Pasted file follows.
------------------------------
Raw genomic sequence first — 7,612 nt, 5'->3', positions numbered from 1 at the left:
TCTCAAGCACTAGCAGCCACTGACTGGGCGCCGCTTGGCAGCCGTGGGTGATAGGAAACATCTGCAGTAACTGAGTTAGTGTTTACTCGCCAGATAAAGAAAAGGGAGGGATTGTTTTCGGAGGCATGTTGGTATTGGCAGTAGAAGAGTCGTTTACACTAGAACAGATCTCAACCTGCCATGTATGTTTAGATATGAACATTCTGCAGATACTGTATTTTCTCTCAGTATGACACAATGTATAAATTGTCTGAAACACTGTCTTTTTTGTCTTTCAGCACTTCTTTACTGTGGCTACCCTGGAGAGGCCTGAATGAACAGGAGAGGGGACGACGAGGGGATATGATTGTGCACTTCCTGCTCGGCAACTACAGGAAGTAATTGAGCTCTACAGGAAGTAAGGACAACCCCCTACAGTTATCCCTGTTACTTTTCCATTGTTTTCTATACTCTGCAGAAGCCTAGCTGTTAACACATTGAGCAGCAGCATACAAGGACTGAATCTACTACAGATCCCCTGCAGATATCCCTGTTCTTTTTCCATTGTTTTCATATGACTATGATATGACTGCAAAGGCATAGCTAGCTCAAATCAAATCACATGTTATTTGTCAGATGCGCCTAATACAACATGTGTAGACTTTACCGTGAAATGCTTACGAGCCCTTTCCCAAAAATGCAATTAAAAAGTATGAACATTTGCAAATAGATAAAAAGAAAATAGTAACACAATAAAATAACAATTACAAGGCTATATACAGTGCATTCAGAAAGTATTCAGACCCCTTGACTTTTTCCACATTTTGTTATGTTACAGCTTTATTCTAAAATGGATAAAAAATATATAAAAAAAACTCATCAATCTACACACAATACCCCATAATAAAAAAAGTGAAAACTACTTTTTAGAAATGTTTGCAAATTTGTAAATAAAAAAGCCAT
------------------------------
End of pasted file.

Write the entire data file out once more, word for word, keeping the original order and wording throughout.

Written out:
Raw genomic sequence first — 7,612 nt, 5'->3', positions numbered from 1 at the left:
TCTCAAGCACTAGCAGCCACTGACTGGGCGCCGCTTGGCAGCCGTGGGTGATAGGAAACATCTGCAGTAACTGAGTTAGTGTTTACTCGCCAGATAAAGAAAAGGGAGGGATTGTTTTCGGAGGCATGTTGGTATTGGCAGTAGAAGAGTCGTTTACACTAGAACAGATCTCAACCTGCCATGTATGTTTAGATATGAACATTCTGCAGATACTGTATTTTCTCTCAGTATGACACAATGTATAAATTGTCTGAAACACTGTCTTTTTTGTCTTTCAGCACTTCTTTACTGTGGCTACCCTGGAGAGGCCTGAATGAACAGGAGAGGGGACGACGAGGGGATATGATTGTGCACTTCCTGCTCGGCAACTACAGGAAGTAATTGAGCTCTACAGGAAGTAAGGACAACCCCCTACAGTTATCCCTGTTACTTTTCCATTGTTTTCTATACTCTGCAGAAGCCTAGCTGTTAACACATTGAGCAGCAGCATACAAGGACTGAATCTACTACAGATCCCCTGCAGATATCCCTGTTCTTTTTCCATTGTTTTCATATGACTATGATATGACTGCAAAGGCATAGCTAGCTCAAATCAAATCACATGTTATTTGTCAGATGCGCCTAATACAACATGTGTAGACTTTACCGTGAAATGCTTACGAGCCCTTTCCCAAAAATGCAATTAAAAAGTATGAACATTTGCAAATAGATAAAAAGAAAATAGTAACACAATAAAATAACAATTACAAGGCTATATACAGTGCATTCAGAAAGTATTCAGACCCCTTGACTTTTTCCACATTTTGTTATGTTACAGCTTTATTCTAAAATGGATAAAAAATATATAAAAAAAACTCATCAATCTACACACAATACCCCATAATAAAAAAAGTGAAAACTACTTTTTAGAAATGTTTGCAAATTTGTAAATAAAAAAGCCAT